Henry Francis Du Pont


created the Winterthur Museum, the largest collection of American decorative art, in his family home in Winterthur, Delaware. Concentrating on the period of 1640 to1840, he acquired architectural details as well as entire rooms of paneling from old homes along the eastern seaboard, reinstalled them in one hundred rooms in hishome, and furnished the rooms with American antiques of the appropriate period. The Winterthur Gardens around the museum are a noted horticultural achievement.Henry du Pont was the last great-grandson of E.I. du Pont de Nemours, founder of the DuPont Chemical Company. He graduated from Harvard University in 1903,was elected a director of DuPont in 1915, and soon after that became a director of General Motors. Du Pont married Ruth Wales at Hyde Park, New York, in 1916;they had two daughters, Pauline and Ruth Ellen. Du Pont resided at Winterthur, which he inherited in 1926 from his father, for at least part of every year until 1951.Two factors helped stimulate du Pont’s interest in American decorative art. In 1923, he visited the home of Electra Havemeyer Webb (1888–1960)—a collector of Americana, folk art, and antiques as well as the founder of the Shelburne Museum in Shelburne, Vermont—and became interested in collecting American antiques.Then there was the opening of the American wing of the Metropolitan Museum of Art in New York City in 1924, which created a sensation and also influenced duPont’s collecting.From 1926, when he inherited Winterthur, until his death in 1969, du Pont engaged in almost continual renovation and enlargement of Winterthur and its gardens withgreat energy, meticulous care, and large resources. He preferred room settings for his collections rather than gallery displays. The Pennsylvania German pieces du Pontcollected in the 1920s and that he purchased on automobile tours, chauffeured by his driver, resulted in the creation of the Pennsylvania Folk Art and the Fraktur Rooms, for instance. The Pennsylvania German Bedroom, with its version of Edward Hicks’s
Peaceable Kingdom,
and Schimmel Hall, containing a number of eagles by the itinerant carver, Wilhelm Schimmel, also reflect this particular interest. The woodwork in the Shaker Dwelling Room and the Shaker Storeroom came from largestone dwellings dating from the 1840s that du Pont had found in Enfield, New Hampshire, and he filled the rooms with furniture he had found in other Shaker villages. A two-story hall—moved virtually intact from the Ezra Carroll house in East Springfield, New York—dating from about 1820 and painted in 1831 by William Price, theitinerant artist, is one of Winterthur’s folk art gems. In the end, du Pont brought together the most comprehensive collection of American decorative art of the highestquality.Winterthur, which had been deeded to a foundation, was opened to the public in 1951 after 112 years of occupancy by the du Pont family. Du Pont, who movedinto a home nearby, had said that he was now only a visitor to the museum but still the head gardener.Henry du Pont received many awards and honors for his achievements. He was named to special committees formed to redecorate and furnish the White House byMrs. John F.Kennedy and President Lyndon B. Johnson. He received the highest awards given to non-professional horticulturists from the National Association of Gardeners and the Garden Club of America. The National Society of Interior Decorators gave him their first Thomas Jefferson Award. He was on the board of the New York Botanical Gardens, the Whitney Museum of American Art, and the CooperHewitt Museum, among others.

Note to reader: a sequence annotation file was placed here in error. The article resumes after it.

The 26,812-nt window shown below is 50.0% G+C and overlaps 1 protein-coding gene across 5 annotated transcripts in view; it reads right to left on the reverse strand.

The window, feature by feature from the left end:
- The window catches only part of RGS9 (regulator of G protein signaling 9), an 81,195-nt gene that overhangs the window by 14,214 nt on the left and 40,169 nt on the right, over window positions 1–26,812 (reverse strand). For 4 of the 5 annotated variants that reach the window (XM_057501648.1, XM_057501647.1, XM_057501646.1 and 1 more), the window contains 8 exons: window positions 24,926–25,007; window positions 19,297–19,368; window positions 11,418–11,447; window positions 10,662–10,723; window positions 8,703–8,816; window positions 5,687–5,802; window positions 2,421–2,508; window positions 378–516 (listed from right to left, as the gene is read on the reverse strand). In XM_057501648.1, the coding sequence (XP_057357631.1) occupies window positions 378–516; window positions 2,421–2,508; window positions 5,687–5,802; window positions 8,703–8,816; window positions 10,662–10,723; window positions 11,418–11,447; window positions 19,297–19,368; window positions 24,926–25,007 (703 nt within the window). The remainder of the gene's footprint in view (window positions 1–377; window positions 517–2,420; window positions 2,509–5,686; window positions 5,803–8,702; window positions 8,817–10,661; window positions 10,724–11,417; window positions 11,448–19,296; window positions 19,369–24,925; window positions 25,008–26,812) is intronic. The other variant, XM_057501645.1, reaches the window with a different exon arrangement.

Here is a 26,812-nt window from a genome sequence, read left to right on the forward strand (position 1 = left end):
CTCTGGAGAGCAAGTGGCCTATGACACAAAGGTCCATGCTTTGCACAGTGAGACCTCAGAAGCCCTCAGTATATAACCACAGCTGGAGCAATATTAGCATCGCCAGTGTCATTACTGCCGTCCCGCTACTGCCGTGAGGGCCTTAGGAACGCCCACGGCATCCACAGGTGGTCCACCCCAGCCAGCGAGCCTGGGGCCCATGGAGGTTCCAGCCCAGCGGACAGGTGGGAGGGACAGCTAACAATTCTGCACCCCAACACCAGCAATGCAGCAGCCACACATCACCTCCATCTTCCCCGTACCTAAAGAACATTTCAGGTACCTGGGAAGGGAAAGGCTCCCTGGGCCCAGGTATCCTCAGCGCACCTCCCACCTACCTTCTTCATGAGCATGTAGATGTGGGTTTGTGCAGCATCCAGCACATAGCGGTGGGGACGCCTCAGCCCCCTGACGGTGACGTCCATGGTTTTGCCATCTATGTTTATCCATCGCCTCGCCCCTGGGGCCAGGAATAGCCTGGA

See also
Architecture, Vernacular; Decoration;

Fraktur; German American Folk Art; Edward Hicks; Pennsylvania German Folk Art; WilhelmSchimmel; Shakers; Shelburne Museum; Electra Havemeyer Webb; Winterthur Museum
Cantor, Jay E.
New York, 1997.Sweeney, John A.H.
Winterthur Illustrated.
New York, 1963